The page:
It’s Time to Focus on Crops Suitable for Sub-Saharan Africa Facing Longer Arid Stretches

By Sukhbir Dhillon


It’s Time to Focus on Crops Suitable for Sub-Saharan Africa Facing Longer Arid S

Acute food shortage has threatened the forty eight countries which make up sub-Saharan Africa. The reasons have been many, starting from climate change, government policy and farming practices like generations of subsistence farming which has depleted the nutrients in soil and made it less fertile. The region is becoming more arid, adding difficulty to the growing season.

The drought is now threatening southern and East Africa, which is pushing about fifty million people towards famine and according to forecasters, this is just the beginning.

As per the World Bank’s estimations if the current trends persist, approximately forty percent of the land that is used for cultivating corn in sub-Saharan Africa will not be able to sustain the present varieties by 2030.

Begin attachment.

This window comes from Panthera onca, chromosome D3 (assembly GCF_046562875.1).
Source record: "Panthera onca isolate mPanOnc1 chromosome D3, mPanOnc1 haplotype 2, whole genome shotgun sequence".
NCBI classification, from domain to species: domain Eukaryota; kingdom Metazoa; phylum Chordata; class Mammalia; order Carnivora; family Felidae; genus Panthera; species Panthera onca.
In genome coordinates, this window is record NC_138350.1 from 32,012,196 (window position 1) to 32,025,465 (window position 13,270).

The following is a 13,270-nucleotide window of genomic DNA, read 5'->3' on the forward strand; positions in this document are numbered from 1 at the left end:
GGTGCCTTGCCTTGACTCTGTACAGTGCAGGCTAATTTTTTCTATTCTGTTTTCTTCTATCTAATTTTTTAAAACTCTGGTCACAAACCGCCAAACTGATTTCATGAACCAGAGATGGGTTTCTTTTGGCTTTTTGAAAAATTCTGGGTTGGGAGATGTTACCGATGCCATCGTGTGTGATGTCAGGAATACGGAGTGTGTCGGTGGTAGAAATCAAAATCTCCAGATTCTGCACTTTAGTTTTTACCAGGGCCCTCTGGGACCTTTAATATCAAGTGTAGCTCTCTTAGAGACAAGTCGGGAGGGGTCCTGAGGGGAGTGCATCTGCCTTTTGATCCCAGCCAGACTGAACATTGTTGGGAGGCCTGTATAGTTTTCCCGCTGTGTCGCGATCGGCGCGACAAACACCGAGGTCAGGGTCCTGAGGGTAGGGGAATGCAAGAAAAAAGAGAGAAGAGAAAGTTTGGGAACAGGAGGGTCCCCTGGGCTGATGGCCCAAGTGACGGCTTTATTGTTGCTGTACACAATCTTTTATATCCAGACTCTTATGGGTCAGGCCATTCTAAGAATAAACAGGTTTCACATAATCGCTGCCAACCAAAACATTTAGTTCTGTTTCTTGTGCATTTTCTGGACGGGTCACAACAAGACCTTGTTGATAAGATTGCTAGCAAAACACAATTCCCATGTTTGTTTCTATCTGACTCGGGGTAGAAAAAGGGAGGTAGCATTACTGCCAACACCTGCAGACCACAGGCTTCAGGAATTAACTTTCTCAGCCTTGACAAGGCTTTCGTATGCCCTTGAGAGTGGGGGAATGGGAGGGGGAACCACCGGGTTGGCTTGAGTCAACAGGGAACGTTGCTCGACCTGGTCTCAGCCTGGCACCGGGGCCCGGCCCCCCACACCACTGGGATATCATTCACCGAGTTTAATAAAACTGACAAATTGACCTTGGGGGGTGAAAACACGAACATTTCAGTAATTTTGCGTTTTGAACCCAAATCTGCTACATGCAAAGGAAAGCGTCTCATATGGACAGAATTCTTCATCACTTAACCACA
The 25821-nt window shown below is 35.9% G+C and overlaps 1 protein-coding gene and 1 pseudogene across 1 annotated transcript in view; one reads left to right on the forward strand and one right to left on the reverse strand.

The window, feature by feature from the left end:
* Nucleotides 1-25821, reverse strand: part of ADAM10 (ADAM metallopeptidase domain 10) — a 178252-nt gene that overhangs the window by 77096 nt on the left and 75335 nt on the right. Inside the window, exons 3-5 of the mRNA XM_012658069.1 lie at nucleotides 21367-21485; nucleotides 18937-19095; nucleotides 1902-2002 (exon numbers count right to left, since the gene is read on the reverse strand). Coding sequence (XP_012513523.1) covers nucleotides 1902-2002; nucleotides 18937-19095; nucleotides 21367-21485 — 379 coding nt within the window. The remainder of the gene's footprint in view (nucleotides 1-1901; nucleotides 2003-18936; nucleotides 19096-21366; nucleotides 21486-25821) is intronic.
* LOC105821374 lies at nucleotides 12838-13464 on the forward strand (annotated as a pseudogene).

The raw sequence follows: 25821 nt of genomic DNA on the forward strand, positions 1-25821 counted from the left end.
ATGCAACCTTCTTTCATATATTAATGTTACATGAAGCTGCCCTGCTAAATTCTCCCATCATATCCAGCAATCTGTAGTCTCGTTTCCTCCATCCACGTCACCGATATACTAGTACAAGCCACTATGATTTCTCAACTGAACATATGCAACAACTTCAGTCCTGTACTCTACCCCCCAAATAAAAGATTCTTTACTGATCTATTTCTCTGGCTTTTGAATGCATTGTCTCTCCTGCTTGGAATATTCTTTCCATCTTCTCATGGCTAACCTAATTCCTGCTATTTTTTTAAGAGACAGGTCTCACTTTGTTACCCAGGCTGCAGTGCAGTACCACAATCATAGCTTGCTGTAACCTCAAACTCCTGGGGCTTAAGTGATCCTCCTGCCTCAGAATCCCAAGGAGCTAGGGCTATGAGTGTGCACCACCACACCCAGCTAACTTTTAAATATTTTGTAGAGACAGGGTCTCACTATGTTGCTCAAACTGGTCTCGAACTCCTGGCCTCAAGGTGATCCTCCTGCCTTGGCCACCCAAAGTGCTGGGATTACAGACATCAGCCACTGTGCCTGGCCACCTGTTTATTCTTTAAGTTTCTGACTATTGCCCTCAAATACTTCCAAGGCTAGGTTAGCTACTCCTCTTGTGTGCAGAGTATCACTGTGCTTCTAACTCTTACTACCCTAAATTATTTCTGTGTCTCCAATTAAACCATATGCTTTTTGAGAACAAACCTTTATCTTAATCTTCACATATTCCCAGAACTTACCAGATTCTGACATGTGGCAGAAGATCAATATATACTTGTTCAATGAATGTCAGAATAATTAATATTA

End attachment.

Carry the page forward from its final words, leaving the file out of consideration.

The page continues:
According to Monsanto, the sustainable agriculture company headquartered in Creve Coeur, Greater St. Louis, Missouri, says it has some solution for the problem. It is testing different varieties of corn that grow better in dry weather and is more resistant to insects, in collaboration with Bill & Melinda Gates Foundation along with others on small plots in South Africa, Mozambique, Kenya, Tanzania and Uganda.

Project director, Mark Edge for Monsanto’s Water Efficient Maize for Africa says, “The long-term growth has to be looked at as a business opportunity.” He added, “The short-term challenge is creating the market and understanding what investments can do that.” The project involves hybrid seeds and not genetically modified varieties which Monsanto produces and has been centre of controversies in recent times.

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